SEP 10, 2019 02:20 PM PDT

Gene Mutations Link Flu Infections and Heart Trouble

WRITTEN BY: Carmen Leitch

When otherwise healthy people get the flu, they can usually get over it after a few days of feeling lousy. But sometimes people develop life-threatening complications that affect their heart when they get an influenza virus infection. Now researchers have found a genetic susceptibility that seems to increase the likelihood of heart trouble in flu patients, helping to explain these complications and potentially prevent them one day. The findings have been reported in the Proceedings of the National Academy of Science (PNAS).

A gene called IFITM3 encodes for a protein that is critical to the intial stages of the immune response in people. When it carries mutations, people are more likely to be hospitalized or die due to the flu. In mice engineered to lack the IFITM3 gene, flu infections triggered heart trouble more often than in normal mice.

"By knocking out this gene in mice, and infecting them with various strains of flu, we were able to show that this gene's absence increases the chances of heart abnormalities - decreased heart rate and irregular heartbeat and death," said study leader Jacob Yount, an assistant professor of microbial infection and immunity at The Ohio State University (OSU). "There's been no known link between this gene and flu-related heart complications until now."

The research team also found that in the mice, heart tissue was infected with the virus, and that fibrosis was occurring - collagen was building up. "Too much of this collagen can cause 'bumps in the road' that could disrupt the electrical flow of the heart - that could explain the erratic heart rhythms we saw in this experiment," Yount explained.

Every flu season presents us with a different virus; they have varying severities and the vaccines we use to prevent them have variable levels of efficacy. Every year around eight percent of Americans come down with the flu. A mild season might cause 12,000 deaths, while more severe outbreaks might kill as many as 79,000 people, according to the Centers for Disease Control and Prevention.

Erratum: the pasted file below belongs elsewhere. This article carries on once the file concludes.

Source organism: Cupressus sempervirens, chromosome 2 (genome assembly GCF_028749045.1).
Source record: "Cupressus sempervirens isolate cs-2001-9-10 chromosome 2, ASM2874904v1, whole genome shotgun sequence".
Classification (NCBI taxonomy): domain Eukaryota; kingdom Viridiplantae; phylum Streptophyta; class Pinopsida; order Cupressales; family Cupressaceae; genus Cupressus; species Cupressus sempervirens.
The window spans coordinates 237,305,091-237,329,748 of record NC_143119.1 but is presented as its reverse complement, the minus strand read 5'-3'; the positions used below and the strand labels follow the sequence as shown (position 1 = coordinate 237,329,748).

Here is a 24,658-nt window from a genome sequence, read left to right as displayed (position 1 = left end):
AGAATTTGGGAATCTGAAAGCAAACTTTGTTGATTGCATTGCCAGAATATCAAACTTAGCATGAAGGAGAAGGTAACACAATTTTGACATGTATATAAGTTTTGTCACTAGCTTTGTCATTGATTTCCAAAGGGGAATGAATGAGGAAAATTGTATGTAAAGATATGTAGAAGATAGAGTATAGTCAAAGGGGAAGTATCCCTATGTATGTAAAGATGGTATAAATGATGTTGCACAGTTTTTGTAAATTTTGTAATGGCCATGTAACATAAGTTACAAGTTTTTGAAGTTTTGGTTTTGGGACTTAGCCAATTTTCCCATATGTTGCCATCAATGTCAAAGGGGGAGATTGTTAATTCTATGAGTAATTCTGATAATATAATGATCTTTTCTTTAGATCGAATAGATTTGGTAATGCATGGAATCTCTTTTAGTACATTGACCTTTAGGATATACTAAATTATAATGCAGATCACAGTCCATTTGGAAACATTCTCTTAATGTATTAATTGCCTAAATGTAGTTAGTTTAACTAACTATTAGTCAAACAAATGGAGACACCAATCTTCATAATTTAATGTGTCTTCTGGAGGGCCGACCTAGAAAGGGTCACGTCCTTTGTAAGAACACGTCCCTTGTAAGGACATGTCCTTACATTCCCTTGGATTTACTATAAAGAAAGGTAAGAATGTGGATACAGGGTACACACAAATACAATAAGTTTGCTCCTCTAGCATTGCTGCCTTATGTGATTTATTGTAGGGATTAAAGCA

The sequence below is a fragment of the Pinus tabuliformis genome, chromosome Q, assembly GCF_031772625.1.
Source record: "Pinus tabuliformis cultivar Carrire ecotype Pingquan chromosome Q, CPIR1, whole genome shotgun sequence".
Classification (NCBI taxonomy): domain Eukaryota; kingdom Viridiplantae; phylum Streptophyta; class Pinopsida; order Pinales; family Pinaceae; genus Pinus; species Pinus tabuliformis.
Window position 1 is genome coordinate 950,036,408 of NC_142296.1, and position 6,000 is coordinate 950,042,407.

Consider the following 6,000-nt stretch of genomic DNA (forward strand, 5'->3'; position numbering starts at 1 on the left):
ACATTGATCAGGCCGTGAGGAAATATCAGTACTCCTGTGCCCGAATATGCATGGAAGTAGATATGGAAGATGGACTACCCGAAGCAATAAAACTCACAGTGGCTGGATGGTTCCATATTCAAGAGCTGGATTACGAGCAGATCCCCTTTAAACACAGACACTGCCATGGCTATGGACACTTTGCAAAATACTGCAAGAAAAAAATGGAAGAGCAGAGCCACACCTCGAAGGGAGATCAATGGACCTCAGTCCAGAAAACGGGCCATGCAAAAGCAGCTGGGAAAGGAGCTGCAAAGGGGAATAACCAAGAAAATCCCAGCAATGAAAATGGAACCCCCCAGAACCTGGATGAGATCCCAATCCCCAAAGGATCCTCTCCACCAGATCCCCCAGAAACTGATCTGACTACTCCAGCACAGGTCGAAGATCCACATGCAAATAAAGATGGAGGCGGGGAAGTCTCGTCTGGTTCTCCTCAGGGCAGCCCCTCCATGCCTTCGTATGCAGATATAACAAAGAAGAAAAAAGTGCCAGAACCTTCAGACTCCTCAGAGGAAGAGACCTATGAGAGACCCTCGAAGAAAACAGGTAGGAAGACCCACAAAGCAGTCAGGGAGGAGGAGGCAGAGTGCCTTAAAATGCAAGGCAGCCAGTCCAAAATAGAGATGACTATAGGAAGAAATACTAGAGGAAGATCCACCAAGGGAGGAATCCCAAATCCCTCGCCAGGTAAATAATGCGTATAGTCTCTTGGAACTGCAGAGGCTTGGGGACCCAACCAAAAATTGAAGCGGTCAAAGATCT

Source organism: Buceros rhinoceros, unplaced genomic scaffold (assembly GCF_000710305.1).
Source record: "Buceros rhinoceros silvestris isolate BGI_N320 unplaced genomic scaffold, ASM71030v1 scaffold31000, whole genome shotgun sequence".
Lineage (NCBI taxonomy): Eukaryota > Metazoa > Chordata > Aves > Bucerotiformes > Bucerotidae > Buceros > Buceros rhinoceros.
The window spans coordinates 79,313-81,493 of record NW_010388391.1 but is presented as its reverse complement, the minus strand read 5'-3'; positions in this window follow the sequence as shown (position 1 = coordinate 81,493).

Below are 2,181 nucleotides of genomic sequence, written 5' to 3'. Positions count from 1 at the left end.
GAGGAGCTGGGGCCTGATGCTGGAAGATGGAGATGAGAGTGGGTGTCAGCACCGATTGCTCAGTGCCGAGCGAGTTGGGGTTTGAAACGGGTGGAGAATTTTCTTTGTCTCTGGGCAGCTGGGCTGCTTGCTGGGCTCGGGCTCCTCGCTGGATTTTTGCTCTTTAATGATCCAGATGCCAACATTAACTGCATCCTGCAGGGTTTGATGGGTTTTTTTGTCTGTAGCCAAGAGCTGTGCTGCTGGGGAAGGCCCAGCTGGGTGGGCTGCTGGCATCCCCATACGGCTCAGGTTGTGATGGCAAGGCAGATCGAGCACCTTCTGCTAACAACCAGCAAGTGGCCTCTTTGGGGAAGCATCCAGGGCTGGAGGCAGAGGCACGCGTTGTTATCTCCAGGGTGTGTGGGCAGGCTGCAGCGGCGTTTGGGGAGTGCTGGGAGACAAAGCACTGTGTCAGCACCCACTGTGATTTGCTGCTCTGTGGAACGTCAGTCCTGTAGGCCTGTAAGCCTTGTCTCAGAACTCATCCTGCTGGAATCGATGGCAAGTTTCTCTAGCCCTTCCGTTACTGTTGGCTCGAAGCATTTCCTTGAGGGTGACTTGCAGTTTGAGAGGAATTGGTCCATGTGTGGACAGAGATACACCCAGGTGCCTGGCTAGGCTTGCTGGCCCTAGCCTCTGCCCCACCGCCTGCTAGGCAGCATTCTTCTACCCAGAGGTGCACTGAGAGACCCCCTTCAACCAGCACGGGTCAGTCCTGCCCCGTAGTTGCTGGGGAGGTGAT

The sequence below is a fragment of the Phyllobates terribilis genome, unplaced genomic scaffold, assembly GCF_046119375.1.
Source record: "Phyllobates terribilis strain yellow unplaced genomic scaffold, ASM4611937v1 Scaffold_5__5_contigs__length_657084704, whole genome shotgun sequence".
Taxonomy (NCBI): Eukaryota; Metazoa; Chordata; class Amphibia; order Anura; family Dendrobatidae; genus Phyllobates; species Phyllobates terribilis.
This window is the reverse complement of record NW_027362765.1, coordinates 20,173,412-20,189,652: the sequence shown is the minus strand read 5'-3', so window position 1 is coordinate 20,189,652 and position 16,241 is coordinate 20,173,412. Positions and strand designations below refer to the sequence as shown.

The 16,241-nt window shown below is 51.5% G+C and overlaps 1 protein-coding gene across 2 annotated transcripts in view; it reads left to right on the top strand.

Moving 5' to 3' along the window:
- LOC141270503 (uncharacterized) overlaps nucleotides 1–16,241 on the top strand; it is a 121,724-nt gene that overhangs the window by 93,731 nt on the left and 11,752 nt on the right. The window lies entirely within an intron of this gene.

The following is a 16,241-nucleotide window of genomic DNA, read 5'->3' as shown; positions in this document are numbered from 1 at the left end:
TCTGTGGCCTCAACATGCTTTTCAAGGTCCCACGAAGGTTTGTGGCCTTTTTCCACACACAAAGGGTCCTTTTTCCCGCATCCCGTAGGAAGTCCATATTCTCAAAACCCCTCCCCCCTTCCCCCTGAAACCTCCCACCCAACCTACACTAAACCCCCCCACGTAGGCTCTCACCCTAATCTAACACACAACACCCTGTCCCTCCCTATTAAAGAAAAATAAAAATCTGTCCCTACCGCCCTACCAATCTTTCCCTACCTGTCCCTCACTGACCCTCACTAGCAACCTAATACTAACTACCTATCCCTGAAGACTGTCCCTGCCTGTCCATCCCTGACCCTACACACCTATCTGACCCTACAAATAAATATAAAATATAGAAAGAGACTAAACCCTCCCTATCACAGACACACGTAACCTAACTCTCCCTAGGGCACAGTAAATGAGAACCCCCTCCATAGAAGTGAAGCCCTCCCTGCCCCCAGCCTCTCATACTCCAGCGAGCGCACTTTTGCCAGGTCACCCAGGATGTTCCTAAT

Now that we know more about how serious complications can arise during flu infections, we may soon prevent them from happening, or deal with them in more effective ways once they do.

Jacob Yount conducts lab research at The Ohio State University College of Medicine. Yount led a new study that links heart complications from the flu with a common gene mutation. / Credit: The Ohio State University Wexner Medical Center

The researchers also found that the incidence of heart trouble was dependent on how virulent the flu strain was. The weakest strains didn’t cause heart trouble in their mouse model while the worst ones led to lasting heart damage and were most likely to cause death.

"Flu can exacerbate underlying heart disease, but it can also affect the hearts of people who are otherwise healthy, typically in cases where people are so sick with the flu that they've been hospitalized," said Yount.

"A lot of people have assumed that systemic inflammation from the infection stresses or harms the heart, but this new finding suggests that some people may be genetically predisposed to these complications," Yount added.

Mutations in IFITM3 are fairly common, with previous research indicating that about twenty percent of Chinese people and about four percent of people of European descent carrying mutations in the gene.

Yount’s lab is now working on experimental therapies using the mouse model. "It's exciting to now have a model to help us answer more questions about why flu is causing these heart problems and to test drugs that might help people," he said. "For now, there's no treatment that specifically focuses on the cardiac complications from the flu."


Sources: AAAS/Eurekalert! via OSU, PNAS

About the Author
  • Experienced research scientist and technical expert with authorships on 28 peer-reviewed publications, traveler to over 60 countries, published photographer and internationally-exhibited painter, volunteer trained in disaster-response, CPR and DV counseling.
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